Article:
The Paris Games Could Be A ‘Star-Spangled’ Celebration For Pistol Shooter Lexi Lagan
by Bob Reinert
Alexis “Lexi” Lagan once received a presidential commendation for singing the national anthem 150 times at public gatherings in a single year. If all goes according to plan, Lagan could hear “The Star-Spangled Banner” played in her honor after she ascends the podium at Olympic Games Paris 2024 this summer.
Lagan secured her second Olympic berth — and third trip to the Games — based on her performance in women’s air pistol at the U.S. Olympic Team Trials in early January. The 31-year-old from Boulder City, Nevada, was one of five U.S. shooters to qualify from that competition held in Anniston, Alabama.
“I’m excited,” Lagan said. “I expected myself to do well. My scores weren’t where I wanted them to be (at the Olympic trials). However, it was enough to get me on the team, in the first-place position.”
The multi-faceted Lagan maintains a deep interest in music and dance, and she plans to eventually go on to law school. For now, though, her focus is on the sport that she’s really only been pursuing at a high level for about nine years now.
Though she grew up going to the range with her dad, it was really while in college at the University of Utah that her shooting career blossomed. In fact, Lagan did so well so quickly that she was named an alternate for the 2016 U.S. Olympic Team.
Looking back, Lagan doesn’t think she was quite ready for her Olympic debut yet, with her scores at the time putting her more in the category of “tourist” than true contender. She was still able to experience the Games, however; Lagan went to the Olympic Games Rio 2016 as a member of the USA Shooting social media team that covered the event.
“I got a little bit of a peak behind the curtain of what that experience might be like,” Lagan said.
Five years later, she experienced the real thing at the Olympic Games Tokyo 2020.
Though this time she felt she was ready for the Olympics, she quickly learned an important lesson about the Games.
“Be ready to flex with whatever may come your way,” she said. “Don’t let the bumps in the road take away from the overall experience.”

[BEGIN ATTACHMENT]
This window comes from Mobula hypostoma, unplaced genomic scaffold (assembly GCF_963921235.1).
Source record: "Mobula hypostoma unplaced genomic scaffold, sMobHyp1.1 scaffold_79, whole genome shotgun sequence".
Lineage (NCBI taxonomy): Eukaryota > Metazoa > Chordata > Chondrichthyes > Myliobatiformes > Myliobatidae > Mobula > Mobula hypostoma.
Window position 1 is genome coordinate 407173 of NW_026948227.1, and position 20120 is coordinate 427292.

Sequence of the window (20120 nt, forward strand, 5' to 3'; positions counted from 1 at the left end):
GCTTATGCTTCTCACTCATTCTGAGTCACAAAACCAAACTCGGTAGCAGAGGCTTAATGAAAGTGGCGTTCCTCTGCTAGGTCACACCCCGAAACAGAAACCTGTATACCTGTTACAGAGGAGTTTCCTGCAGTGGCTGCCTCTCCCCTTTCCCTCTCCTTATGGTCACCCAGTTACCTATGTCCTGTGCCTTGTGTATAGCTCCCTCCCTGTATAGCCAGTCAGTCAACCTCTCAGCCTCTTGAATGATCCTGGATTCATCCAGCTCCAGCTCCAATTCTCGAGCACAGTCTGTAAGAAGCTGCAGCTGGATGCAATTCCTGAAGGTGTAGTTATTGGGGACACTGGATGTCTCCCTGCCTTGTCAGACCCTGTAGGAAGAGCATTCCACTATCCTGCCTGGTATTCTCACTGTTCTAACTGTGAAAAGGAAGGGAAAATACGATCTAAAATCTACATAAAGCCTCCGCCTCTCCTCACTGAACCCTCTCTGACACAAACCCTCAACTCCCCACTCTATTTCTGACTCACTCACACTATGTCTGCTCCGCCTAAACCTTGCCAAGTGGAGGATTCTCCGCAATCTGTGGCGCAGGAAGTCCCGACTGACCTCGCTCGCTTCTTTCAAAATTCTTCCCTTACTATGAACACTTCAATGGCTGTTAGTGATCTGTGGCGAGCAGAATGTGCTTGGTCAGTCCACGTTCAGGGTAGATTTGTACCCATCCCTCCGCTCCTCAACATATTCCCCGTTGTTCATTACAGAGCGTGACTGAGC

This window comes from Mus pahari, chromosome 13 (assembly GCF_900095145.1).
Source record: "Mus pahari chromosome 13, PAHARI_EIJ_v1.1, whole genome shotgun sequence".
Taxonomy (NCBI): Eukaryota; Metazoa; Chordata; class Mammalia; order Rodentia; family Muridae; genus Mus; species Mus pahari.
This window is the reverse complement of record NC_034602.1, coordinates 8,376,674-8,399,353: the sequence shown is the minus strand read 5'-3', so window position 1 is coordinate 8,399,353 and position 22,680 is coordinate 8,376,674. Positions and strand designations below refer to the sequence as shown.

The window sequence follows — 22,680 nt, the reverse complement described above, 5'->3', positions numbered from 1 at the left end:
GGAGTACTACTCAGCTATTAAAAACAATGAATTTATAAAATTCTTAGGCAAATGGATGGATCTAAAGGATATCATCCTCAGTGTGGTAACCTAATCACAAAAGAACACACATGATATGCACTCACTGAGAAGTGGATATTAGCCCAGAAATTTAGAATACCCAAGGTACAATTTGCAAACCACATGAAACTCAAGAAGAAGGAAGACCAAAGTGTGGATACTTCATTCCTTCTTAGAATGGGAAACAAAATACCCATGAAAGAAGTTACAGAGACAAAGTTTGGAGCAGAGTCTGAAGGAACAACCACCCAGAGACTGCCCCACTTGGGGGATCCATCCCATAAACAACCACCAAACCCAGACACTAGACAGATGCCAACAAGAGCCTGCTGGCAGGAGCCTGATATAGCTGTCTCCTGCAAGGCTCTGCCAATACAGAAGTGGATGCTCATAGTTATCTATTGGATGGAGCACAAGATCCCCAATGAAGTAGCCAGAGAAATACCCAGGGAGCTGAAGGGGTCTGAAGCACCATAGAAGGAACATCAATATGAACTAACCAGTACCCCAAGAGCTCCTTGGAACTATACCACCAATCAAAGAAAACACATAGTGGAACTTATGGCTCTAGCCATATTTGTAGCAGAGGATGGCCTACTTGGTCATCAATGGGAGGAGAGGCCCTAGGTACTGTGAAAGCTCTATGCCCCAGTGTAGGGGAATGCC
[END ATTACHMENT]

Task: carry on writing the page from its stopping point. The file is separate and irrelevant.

That’s because Lagan had to shake off two bouts of COVID-19 to compete in Tokyo. She ended up getting there, with her highest finish being 16th in the 10-meter air pistol mixed team event. She also took 18th in the 25-meter pistol and 38th in the 10-meter air pistol.
“I still really enjoyed myself,” she said. “My experience was still incredible.”
This time, fingers crossed, Lagan feels she’s positioned to improve upon that.
“I feel like I’ll be able to go into my first couple matches with a little bit more confidence than I did the last time,” she said. “I’m very competitive. I’m right there. I’m knocking on the door.”
Look no further than the 2023 Pan American Games in Santiago, Chile. She won the silver medal there in women’s air pistol, securing a U.S. Olympic quota for Paris, and took a bronze medal in women’s sport pistol.
“I am seeing results from the hard work I’m investing in the sport,” Lagan said.
Despite her late start in international shooting, Lagan quickly showed she belonged among the world’s best. At Utah, she earned national titles and All-America honors while working on her bachelor’s degree in pre-law physics. Since graduating in 2017, she’s competed internationally in world cups and the world championships, finishing as high as 12th in air pistol at last year’s world championships.
As she’s risen in the sport, Lagan hasn’t lost track of her other interests.
After Paris, she plans to pursue a law degree and possibly become a patent attorney.
Meanwhile, the well-rounded Lagan has musicians on one side of the family tree and dancers on the other. She did more than 16 years of ballet and dabbled in other forms of dance. She also played piano and other instruments and even did some conducting.
“I really enjoy music,” she said. “I think that it’s something that allows me to connect with some of my own emotions. It allows me to relax and just enjoy my surroundings in a different way.”
The ballet background gives her the ability to target specific muscle groups to maintain body control.
“So, ballet has helped my shooting,” she said.
As for those national anthem performances in the past?
“I take the national anthem very seriously,” Lagan said. “I’m very patriotic. My favorite holiday is the Fourth of July. I love being able to represent my country, not just on the Olympic stage.”